Share the Future IV
Workshop
 

Bringing Real-world Issues into Engineering Classrooms:  
A Multimedia Case Study Approach

P. K. Raju and Chetan S. Sankar
Laboratory for Innovative Technology and Engineering Education (LITEE)
Auburn University

Article

Manual

Abstract
The focus of the workshop will be to develop a highly interactive learning environment for faculty members who attend this workshop. The participants will work with state-of-the art instructional materials that have been successfully used in several universities, with about 5,000 undergraduate engineering students. These materials have been developed as part of three National Science Foundation grants. The duration of the workshop will be two hours, in a laboratory in which each participant will have access to a computer

Learning Objectives
Introduce participants to the LITEE case studies by involving hands-on experience with the multimedia materials provided (we can provide in advance the multimedia CD of a case study). After becoming familiar with the case study, participants will explore possible ways to integrate this case study into their classes' syllabi.

Topical Outline
The objectives of the LITEE instructional materials are for students to

  • Obtain basic training in technical and nontechnical skills
  • Integrate business skills with technical knowledge
  • Enhance the decision-making skills
  • Use principles of risk and cost management to solve problems
  • Enhance teamwork among members, thereby increasing productivity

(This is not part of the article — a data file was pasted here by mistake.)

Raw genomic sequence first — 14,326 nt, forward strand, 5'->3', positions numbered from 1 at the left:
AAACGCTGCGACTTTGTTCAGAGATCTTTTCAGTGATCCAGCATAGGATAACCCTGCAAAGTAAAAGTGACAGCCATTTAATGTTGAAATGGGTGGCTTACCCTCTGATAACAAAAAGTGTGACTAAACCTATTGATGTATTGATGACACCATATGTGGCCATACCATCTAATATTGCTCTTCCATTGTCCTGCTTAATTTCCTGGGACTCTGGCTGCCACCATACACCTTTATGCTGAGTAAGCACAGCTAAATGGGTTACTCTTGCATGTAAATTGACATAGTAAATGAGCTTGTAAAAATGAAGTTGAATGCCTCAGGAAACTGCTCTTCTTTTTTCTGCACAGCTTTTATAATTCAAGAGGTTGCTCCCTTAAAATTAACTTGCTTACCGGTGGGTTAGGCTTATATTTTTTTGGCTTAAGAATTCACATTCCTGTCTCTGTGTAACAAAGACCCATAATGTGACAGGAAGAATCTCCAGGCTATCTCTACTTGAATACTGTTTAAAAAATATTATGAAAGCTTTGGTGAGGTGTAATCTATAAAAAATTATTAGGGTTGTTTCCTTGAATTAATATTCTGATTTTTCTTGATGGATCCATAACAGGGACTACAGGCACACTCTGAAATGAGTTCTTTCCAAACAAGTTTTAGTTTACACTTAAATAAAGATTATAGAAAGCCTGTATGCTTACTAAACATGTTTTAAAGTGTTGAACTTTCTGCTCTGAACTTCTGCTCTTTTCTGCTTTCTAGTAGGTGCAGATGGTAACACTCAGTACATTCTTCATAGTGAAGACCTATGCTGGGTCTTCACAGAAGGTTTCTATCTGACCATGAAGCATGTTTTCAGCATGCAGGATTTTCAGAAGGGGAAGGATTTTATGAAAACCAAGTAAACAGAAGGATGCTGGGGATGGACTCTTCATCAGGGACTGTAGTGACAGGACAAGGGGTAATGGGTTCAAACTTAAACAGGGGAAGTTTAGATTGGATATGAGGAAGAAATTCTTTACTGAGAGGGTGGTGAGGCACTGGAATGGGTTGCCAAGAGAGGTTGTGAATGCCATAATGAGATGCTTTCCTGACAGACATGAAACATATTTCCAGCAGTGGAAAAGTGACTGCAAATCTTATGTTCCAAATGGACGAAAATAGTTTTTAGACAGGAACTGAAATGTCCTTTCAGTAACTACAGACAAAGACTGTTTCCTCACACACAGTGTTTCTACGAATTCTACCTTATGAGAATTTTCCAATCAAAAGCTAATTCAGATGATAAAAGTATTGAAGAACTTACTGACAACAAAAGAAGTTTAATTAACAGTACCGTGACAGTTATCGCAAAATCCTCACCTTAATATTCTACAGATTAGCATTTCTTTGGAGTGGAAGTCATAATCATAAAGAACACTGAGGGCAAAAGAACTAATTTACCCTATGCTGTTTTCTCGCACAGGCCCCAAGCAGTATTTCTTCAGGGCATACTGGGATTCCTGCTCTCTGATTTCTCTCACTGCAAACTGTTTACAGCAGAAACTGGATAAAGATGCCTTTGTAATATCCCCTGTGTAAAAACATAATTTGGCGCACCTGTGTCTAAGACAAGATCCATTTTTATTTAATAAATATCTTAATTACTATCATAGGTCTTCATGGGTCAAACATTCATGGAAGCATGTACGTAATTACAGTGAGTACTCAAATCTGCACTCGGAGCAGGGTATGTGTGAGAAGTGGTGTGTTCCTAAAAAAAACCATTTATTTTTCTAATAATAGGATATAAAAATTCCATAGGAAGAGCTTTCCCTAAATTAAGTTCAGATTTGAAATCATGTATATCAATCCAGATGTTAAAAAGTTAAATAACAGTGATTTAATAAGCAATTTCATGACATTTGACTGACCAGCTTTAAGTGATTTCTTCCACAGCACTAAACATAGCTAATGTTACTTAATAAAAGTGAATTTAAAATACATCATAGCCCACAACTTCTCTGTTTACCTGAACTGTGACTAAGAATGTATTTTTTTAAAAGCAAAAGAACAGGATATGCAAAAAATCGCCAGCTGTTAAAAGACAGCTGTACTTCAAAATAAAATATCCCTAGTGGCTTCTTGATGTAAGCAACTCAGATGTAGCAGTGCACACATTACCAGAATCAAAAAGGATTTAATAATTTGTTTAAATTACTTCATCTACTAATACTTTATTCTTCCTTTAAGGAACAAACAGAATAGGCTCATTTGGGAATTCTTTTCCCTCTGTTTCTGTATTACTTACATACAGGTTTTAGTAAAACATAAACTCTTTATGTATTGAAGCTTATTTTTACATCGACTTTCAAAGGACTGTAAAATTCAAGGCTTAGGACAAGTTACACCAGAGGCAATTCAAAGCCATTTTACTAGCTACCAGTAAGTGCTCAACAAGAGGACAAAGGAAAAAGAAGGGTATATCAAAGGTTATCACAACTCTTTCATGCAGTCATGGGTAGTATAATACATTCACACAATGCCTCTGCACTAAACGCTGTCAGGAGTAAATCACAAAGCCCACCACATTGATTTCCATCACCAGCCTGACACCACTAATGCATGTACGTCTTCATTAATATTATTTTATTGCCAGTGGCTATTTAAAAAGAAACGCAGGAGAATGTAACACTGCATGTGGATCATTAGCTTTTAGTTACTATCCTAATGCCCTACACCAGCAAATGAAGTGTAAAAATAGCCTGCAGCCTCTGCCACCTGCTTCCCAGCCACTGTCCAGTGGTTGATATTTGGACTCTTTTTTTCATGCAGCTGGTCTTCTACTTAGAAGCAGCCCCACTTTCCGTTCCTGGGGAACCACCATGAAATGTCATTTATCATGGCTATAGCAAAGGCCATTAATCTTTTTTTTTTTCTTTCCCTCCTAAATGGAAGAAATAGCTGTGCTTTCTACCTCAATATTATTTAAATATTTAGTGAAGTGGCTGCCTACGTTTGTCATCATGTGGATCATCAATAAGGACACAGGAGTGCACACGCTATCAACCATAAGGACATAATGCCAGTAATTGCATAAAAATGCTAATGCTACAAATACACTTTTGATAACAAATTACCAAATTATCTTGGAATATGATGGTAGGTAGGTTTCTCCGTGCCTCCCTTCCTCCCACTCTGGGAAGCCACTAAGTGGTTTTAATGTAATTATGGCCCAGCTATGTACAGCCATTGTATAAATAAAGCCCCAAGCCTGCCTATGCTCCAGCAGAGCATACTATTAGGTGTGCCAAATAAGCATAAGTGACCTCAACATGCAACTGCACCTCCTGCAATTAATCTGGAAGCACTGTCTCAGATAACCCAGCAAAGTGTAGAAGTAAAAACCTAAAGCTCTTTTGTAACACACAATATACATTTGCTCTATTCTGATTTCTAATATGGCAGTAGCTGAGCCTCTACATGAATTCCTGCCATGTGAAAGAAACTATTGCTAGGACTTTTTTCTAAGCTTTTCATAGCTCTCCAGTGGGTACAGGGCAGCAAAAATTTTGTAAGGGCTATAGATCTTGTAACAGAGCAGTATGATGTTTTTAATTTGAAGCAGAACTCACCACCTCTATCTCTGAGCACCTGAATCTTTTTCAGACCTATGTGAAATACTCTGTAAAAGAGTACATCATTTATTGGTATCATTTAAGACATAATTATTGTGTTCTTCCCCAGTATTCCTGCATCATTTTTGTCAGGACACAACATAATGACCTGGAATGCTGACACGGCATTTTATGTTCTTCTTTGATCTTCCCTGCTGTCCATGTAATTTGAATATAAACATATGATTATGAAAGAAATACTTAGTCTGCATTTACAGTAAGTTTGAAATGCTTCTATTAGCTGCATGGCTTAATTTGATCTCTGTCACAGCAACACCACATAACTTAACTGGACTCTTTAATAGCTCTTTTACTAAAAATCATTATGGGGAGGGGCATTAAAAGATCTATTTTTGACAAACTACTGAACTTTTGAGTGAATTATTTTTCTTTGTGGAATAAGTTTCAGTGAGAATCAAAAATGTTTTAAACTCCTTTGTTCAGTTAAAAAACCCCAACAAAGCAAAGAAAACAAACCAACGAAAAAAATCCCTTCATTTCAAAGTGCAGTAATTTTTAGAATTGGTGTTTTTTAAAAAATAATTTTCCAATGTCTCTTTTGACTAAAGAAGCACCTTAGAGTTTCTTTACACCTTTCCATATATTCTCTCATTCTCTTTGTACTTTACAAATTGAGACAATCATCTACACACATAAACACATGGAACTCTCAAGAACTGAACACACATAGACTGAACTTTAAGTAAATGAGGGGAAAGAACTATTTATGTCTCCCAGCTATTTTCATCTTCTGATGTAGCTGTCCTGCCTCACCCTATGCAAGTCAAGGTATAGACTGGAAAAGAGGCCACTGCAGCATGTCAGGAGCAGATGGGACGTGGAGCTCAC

Methodology
This workshop

  • Uses a case study from the textbook, Introduction to Engineering Using Case Studies, during the workshop
  • Uses methodology that won the 1999 Curriculum Innovation Award from the American Society of Mechanical Engineers International
  • Based on multimedia materials that won the 1998 Premier Award for Excellence in Engineering Education Courseware given by John Wiley & Sons and NEEDS
  • Brings real-world problems and issues to the training session using interactive CD-ROMs
  • Active role-playing by participants
  • Problem-based learning approach leads to improvement of analytical and teaming skills
  • Highlights integration of research into solving problems related to engineering and business issues
  • Provides participants use of World Wide Web resources in analyzing engineering issues
  • Videos, photographs, and charts bring the real-world into the classroom
  • Increases the learning interest of the participants
  • Improves self-reported learning
  • Stimulates and challenges the participants
  • Provides opportunity to learn from each other
  • Developed as part of grants from the National Science Foundation. These instructional materials have been adapted for use at Illinois Institute of Technology, Mercer University, University of Virginia, University of Pittsburgh, Louisiana State University, and Auburn University
  • Is a major improvement over the existing methodologies used by international consultants and educational institutions.


 

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